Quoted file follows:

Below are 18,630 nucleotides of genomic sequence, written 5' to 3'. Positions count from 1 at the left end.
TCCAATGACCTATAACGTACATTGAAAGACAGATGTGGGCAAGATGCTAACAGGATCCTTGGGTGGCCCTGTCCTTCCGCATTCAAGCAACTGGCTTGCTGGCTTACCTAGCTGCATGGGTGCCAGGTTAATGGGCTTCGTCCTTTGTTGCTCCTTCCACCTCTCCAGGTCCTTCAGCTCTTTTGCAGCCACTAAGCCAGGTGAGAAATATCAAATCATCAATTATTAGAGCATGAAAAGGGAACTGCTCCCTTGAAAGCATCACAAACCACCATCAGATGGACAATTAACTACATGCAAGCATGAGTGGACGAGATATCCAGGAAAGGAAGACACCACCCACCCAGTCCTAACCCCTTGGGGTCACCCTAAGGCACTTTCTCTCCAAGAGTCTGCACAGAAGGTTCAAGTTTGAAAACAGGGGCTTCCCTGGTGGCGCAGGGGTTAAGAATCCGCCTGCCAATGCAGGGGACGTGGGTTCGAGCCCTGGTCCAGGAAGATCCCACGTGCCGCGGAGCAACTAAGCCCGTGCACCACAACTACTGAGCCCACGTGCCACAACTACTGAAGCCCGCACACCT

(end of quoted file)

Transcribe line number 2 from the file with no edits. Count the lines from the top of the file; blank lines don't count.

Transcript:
TCCAATGACCTATAACGTACATTGAAAGACAGATGTGGGCAAGATGCTAACAGGATCCTTGGGTGGCCCTGTCCTTCCGCATTCAAGCAACTGGCTTGCTGGCTTACCTAGCTGCATGGGTGCCAGGTTAATGGGCTTCGTCCTTTGTTGCTCCTTCCACCTCTCCAGGTCCTTCAGCTCTTTTGCAGCCACTAAGCCAGGTGAGAAATATCAAATCATCAATTATTAGAGCATGAAAAGGGAACTGCTCCCTTGAAAGCATCACAAACCACCATCAGATGGACAATTAACTACATGCAAGCATGAGTGGACGAGATATCCAGGAAAGGAAGACACCACCCACCCAGTCCTAACCCCTTGGGGTCACCCTAAGGCACTTTCTCTCCAAGAGTCTGCACAGAAGGTTCAAGTTTGAAAACAGGGGCTTCCCTGGTGGCGCAGGGGTTAAGAATCCGCCTGCCAATGCAGGGGACGTGGGTTCGAGCCCTGGTCCAGGAAGATCCCACGTGCCGCGGAGCAACTAAGCCCGTGCACCACAACTACTGAGCCCACGTGCCACAACTACTGAAGCCCGCACACCT